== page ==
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How the Verified Mark Certificate (VMC) Makes the Mailbox Safer

Nowadays, with increasing digitalization and internet usage, email is a central communication tool. This holds true even despite the high popularity of instant messaging apps and social media. Email remains the favorite means of business communication worldwide, both in B2B and B2C. In 2019, 293.6 billion emails were sent and received. By 2025, this number will grow even more. It is predicted that we will send and receive 376.4 billion emails per day. In this scenario, implementing security features for email communications has become absolutely essential.

After a pilot project in the past years, the world’s most widely used email services, such as Gmail and Hotmail, have adopted Brand Indicators for Message Identification (BIMI) and the Verified Mark Certificate (VMC) to heighten the digital presence for brands and ensure more security in the mailbox. With this pioneering method, the official logo is placed next to the email, becoming an eye-catching feature, boosting recognition and building trust while working against email spoofing threats.

Email security is more relevant than ever

With the exchange of information carried out through emails every day, cybercriminals have adapted their targets accordingly. Emails have been heavily affected by security and privacy issues, phishing attacks and malware distribution. This is why email security needs to take on a leading role. Hackers use triggers that are not strictly related to technical vulnerabilities but rather rely on human behavior. The human factor in cybersecurity is crucial.

For a cyber threat based on email campaign to be effective, three main elements are required:

  1. Instilling a sense of urgency to induce a malicious action, such as opening an attachment.
  2. An invitation to click on a link and provide data and confidential information.
  3. Presentation of the email sender as an authoritative, factual source or pretending to be the actual company behind the email.

This last point is very common and has evolved into many different forms, such as the CEO fraud, whaling and Business Email Compromise (BEC). According to Mimecast’s deductions reported in “The State of Brand Protection 2021”, brand impersonations rose to 39.2 billion in February 2021, an increase of 170% compared to 2019. Having a clear indication of who the sender has never been more important.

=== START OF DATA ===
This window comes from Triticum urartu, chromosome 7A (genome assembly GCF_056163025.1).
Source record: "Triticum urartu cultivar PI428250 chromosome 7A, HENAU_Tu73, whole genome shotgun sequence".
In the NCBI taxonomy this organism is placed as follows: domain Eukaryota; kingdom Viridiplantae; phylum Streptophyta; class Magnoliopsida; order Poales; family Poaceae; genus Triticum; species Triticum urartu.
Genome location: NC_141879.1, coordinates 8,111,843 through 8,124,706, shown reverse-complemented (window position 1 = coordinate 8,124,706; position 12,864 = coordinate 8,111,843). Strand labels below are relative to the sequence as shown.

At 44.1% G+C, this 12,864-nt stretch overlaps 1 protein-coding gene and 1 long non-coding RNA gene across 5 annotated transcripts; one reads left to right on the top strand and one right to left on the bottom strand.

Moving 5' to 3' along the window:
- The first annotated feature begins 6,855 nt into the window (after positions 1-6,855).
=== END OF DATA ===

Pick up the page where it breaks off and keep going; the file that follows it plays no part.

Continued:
VMC to protect branded email communications

What if you could send a clear signal of trustworthiness with your email? The Verified Mark Certificate (VMC) helps brand your email communications with your trademarked logo. When implemented fully, the VMC allows placement of the brand logo directly next to the sender’s email address. Recipients can immediately see that the email comes from the brand owner before opening it. This instantly creates trust while simultaneously making it difficult for scammers to misuse logos in email communication.

Using Sender Policy Framework (SPF), DomainKeys Identified Mail (DKIM) and Domain-based Message Authentication, Reporting & Conformance (DMARC), companies can protect their email communication against abuse to a certain degree. SPF and DKIM provide other mail servers with instructions about which mail server may send emails from your domain. DMARC provides instructions about how an email should be handled if SPF and DKIM do not apply. Adding VMC as a third instance here, the displayed logo adds an additional step, improving the protection of your email communication.

For email users recognizing the brand at first sight seems to be a clear signal of trust. Source: Consumer Email Tracker
What are the requirements for a VMC?

In order to acquire a VMC, certain legal and technical requirements must be met. On the legal side, your logo must be registered as an active word and/or image mark at one of the eight currently authorized trademark offices. Certificate Authorities use this, as well as other verification processes (personal identification, notarized certification, video call) to verify your trademark and your company. On the technical side, SPF, DKIM and DMARC must be set up correctly for your emails.

Who can use DMARC?

DMARC is available to all domain owners on the condition that the responsible Internet Service Provider (ISP) supports it. The administrator of the receiving mailbox must also support DMARC. An SPF and DKIM record are respectively required to create a DMARC record.

How is DMARC implemented?

The implementation of DMARC mainly takes place via a TXT record in the domain zone. Let’s take a step-by-step look at the process.

  1. Decide whether DMARC should be used for the email traffic going over the main domain or over one of its subdomains. To protect your brand optimally, we recommend using the primary domain.
  2. Make sure that the essential “DMARC Identifier Alignments” or “Domain Alignments” (SPF and DKIM) have already been implemented in the target domain. If necessary, set these up first. With regard to SPF and DKIM records, take into account any additional email channels, such as email via another email service provider or via your own infrastructure. This is important to avoid DMARC unintentionally blocking these channels.